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Also Known As, #1 by Robin Benway
Release Date: February 26, 2013
Publisher: Walker Books
Source: Library
Which is more dangerous: being an international spy... or surviving high school?

Maggie Silver has never minded her unusual life. Cracking safes for the world's premier spy organization and traveling the world with her insanely cool parents definitely beat high school and the accompanying cliques, bad lunches, and frustratingly simple locker combinations. (If it's three digits, why bother locking it at all?)

But when Maggie and her parents are sent to New York City for her first solo assignment, her world is transformed. Suddenly, she's attending a private school with hundreds of "mean girl" wannabes, trying to avoid the temptation to hack the school's elementary security system, and working to befriend the aggravatingly cute son of a potential national security threat... all while trying not to blow her cover.

From the hilarious and poignant author of Audrey, Wait! comes a fast-paced caper that proves that even the world's greatest spies don't have a mission plan for love.
Review: 
Sarcasm in my third language and I absolutely love characters who are sarcastic. I love a good book about spies but in the end, Also Known As wasn’t was…exciting as I had hoped it would be. Once I finished reading it, all I wanted was more: more character development, more excitement, and more danger. Also Known As was the perfect book to read during a boring day and that was exactly when I read it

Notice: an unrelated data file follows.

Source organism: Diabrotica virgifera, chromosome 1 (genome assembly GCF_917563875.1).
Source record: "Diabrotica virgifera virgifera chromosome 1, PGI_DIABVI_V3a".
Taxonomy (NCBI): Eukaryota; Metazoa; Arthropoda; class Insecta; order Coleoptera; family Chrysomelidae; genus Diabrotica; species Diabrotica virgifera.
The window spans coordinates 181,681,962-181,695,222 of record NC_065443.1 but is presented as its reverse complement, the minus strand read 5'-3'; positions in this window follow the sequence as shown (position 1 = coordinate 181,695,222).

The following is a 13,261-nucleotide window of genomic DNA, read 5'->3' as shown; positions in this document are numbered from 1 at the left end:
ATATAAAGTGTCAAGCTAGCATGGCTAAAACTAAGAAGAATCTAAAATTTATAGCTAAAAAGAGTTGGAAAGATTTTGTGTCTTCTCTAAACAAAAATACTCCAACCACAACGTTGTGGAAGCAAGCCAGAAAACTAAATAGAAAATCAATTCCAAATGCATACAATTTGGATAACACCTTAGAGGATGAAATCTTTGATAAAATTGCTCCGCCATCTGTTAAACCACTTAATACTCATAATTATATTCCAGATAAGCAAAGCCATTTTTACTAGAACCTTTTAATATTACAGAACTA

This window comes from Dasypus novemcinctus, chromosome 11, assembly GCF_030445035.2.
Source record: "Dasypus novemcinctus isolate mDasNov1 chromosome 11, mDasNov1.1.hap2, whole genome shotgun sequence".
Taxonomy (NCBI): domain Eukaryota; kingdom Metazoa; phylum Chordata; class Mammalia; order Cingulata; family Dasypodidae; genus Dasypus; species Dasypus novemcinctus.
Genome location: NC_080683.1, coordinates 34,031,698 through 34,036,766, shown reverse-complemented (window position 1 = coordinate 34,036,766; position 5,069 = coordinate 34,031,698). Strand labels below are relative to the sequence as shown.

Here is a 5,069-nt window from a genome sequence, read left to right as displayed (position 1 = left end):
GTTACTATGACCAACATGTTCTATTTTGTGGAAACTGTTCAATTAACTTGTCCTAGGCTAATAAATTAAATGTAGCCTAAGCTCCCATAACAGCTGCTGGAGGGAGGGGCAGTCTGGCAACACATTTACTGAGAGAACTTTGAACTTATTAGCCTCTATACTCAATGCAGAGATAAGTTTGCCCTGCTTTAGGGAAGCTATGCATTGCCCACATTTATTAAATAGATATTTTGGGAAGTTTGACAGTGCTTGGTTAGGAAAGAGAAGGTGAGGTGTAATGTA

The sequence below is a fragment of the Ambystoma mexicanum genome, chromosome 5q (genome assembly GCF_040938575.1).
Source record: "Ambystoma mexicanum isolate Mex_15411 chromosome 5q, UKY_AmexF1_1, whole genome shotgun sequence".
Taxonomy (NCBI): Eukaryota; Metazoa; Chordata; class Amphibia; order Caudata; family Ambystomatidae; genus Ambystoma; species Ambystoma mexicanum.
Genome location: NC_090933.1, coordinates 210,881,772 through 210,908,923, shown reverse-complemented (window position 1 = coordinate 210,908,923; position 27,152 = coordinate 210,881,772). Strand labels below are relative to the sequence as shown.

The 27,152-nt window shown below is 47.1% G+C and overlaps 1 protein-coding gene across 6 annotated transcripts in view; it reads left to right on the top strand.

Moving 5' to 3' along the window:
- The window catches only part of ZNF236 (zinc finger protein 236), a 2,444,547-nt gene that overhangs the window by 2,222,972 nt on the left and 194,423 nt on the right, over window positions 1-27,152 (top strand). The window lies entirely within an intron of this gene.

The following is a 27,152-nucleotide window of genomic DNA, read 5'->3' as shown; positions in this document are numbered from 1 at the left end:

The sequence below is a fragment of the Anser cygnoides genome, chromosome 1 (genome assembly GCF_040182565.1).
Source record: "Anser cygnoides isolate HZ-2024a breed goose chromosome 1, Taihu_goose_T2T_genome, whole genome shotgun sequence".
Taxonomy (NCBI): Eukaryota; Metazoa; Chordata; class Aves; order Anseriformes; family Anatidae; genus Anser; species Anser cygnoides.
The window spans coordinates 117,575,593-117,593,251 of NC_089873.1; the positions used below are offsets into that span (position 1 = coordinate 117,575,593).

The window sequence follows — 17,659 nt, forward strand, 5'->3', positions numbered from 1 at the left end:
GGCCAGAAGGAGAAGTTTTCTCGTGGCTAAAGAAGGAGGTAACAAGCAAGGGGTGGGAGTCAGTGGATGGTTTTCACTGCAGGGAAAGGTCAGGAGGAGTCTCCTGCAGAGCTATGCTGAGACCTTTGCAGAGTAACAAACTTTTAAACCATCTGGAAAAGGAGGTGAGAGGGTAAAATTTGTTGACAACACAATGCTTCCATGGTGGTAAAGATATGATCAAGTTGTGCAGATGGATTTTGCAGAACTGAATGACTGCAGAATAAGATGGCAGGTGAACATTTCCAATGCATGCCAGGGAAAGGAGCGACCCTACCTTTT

Maggie is seventeen (I think…) in the beginning of the novel and she has never been a “normal” teenager. She doesn’t know how high school students act or how she should act around them and seeing Maggie out of her element was wonderful. I enjoyed her awkwardness and her struggle to complete her job well and the situations she landed herself in made me smile. Unlike many YA novels, I loved that Maggie’s parents were so involved in her life. Her friendship with Roux and her relationship with Jesse were both fun to read about. My biggest issue with this novel was the fact that Maggie sounded much younger then seventeen. Maybe I should not have been bothered by it as much but I can’t deny that I was.

The highlight of this novel would be the characters. I loved Maggie’s personality because it was snarky and smart and even made me wince on occasion. Angelo, the family friend and acted as a mentor to Maggie who understood that even though she was a spy, she was also a seventeen-year-old girl. Roux, the social outcast at school becomes Maggie’s friend and added a fresh and fun feel to this novel.
Rating: 
Cover Comments: 
I don't honestly care about this cover. I like that her outfit coincides with a private school uniform but other then that, it's generic and boring. 

**I borrowed this book from the library. All opinions are my own and I was not compensated for my review.**